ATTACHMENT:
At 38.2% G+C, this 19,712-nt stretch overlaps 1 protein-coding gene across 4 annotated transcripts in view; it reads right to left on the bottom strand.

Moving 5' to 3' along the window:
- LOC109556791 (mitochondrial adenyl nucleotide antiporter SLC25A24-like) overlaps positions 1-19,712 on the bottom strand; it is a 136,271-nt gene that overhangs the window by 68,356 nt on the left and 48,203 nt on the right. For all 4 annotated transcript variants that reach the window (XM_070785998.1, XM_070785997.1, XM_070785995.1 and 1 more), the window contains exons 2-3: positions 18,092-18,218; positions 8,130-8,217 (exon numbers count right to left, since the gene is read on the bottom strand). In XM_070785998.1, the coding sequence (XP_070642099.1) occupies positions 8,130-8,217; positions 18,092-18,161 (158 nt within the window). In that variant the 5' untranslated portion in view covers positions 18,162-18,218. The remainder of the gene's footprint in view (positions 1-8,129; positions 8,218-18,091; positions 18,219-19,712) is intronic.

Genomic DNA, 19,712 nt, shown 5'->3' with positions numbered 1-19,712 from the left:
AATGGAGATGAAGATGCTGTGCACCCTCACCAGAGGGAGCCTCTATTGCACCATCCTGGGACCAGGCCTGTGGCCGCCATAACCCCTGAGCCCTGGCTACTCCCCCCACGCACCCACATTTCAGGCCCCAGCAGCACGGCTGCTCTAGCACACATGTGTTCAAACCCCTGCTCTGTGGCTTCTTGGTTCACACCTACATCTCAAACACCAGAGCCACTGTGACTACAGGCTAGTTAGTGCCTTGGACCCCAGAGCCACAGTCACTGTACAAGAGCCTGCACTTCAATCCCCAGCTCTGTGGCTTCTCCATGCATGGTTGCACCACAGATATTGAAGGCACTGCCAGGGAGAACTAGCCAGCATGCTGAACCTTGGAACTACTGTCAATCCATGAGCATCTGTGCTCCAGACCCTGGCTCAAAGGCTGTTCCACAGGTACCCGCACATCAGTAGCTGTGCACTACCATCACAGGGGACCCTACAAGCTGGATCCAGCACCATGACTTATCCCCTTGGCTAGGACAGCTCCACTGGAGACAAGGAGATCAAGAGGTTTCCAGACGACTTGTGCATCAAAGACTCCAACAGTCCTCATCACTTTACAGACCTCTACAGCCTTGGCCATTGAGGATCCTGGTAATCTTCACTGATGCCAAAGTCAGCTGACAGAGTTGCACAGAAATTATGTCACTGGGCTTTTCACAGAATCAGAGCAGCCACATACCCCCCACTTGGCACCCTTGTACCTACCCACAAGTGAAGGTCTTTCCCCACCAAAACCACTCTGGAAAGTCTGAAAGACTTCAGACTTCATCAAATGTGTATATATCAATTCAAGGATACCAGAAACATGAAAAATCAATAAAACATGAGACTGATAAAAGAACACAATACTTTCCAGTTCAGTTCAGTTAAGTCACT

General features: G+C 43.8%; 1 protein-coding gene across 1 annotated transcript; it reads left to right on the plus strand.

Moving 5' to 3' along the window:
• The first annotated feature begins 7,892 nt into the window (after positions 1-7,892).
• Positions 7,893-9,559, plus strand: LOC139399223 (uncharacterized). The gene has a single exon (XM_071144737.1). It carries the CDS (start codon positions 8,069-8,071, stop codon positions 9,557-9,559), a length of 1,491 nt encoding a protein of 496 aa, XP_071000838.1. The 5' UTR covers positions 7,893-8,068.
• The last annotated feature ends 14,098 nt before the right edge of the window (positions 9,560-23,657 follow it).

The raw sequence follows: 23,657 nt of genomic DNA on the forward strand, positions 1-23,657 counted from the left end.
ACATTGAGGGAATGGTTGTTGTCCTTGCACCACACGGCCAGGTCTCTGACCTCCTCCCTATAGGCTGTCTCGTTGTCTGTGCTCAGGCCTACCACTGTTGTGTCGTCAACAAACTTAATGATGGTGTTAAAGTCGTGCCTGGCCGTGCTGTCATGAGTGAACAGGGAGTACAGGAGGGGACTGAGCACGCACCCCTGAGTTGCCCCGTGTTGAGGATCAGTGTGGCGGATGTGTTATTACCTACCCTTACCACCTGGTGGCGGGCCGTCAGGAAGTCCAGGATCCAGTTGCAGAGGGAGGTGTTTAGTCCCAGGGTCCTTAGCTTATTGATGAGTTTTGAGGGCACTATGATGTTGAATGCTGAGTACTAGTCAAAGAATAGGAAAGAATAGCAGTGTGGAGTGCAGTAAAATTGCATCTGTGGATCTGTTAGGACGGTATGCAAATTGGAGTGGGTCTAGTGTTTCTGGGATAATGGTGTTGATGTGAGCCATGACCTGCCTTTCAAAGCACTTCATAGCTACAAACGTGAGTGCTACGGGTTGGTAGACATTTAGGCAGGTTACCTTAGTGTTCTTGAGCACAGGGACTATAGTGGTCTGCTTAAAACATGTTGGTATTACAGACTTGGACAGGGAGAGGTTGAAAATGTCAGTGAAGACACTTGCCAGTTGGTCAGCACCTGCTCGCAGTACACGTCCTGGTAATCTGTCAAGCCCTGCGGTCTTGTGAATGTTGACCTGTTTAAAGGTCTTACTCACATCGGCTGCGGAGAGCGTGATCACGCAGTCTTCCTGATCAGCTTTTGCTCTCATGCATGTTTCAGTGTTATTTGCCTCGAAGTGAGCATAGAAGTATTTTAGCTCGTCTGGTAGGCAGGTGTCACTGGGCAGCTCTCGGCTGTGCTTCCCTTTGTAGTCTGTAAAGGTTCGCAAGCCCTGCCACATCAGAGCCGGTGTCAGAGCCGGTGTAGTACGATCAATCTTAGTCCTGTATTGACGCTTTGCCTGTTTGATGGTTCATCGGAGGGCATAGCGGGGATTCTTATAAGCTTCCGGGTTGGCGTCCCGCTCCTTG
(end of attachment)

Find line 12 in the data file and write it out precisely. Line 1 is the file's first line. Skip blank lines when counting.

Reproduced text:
ACATTGAGGGAATGGTTGTTGTCCTTGCACCACACGGCCAGGTCTCTGACCTCCTCCCTATAGGCTGTCTCGTTGTCTGTGCTCAGGCCTACCACTGTTGTGTCGTCAACAAACTTAATGATGGTGTTAAAGTCGTGCCTGGCCGTGCTGTCATGAGTGAACAGGGAGTACAGGAGGGGACTGAGCACGCACCCCTGAGTTGCCCCGTGTTGAGGATCAGTGTGGCGGATGTGTTATTACCTACCCTTACCACCTGGTGGCGGGCCGTCAGGAAGTCCAGGATCCAGTTGCAGAGGGAGGTGTTTAGTCCCAGGGTCCTTAGCTTATTGATGAGTTTTGAGGGCACTATGATGTTGAATGCTGAGTACTAGTCAAAGAATAGGAAAGAATAGCAGTGTGGAGTGCAGTAAAATTGCATCTGTGGATCTGTTAGGACGGTATGCAAATTGGAGTGGGTCTAGTGTTTCTGGGATAATGGTGTTGATGTGAGCCATGACCTGCCTTTCAAAGCACTTCATAGCTACAAACGTGAGTGCTACGGGTTGGTAGACATTTAGGCAGGTTACCTTAGTGTTCTTGAGCACAGGGACTATAGTGGTCTGCTTAAAACATGTTGGTATTACAGACTTGGACAGGGAGAGGTTGAAAATGTCAGTGAAGACACTTGCCAGTTGGTCAGCACCTGCTCGCAGTACACGTCCTGGTAATCTGTCAAGCCCTGCGGTCTTGTGAATGTTGACCTGTTTAAAGGTCTTACTCACATCGGCTGCGGAGAGCGTGATCACGCAGTCTTCCTGATCAGCTTTTGCTCTCATGCATGTTTCAGTGTTATTTGCCTCGAAGTGAGCATAGAAGTATTTTAGCTCGTCTGGTAGGCAGGTGTCACTGGGCAGCTCTCGGCTGTGCTTCCCTTTGTAGTCTGTAAAGGTTCGCAAGCCCTGCCACATCAGAGCCGGTGTCAGAGCCGGTGTAGTACGATCAATCTTAGTCCTGTATTGACGCTTTGCCTGTTTGATGGTTCATCGGAGGGCATAGCGGGGATTCTTATAAGCTTCCGGGTTGGCGTCCCGCTCCTTG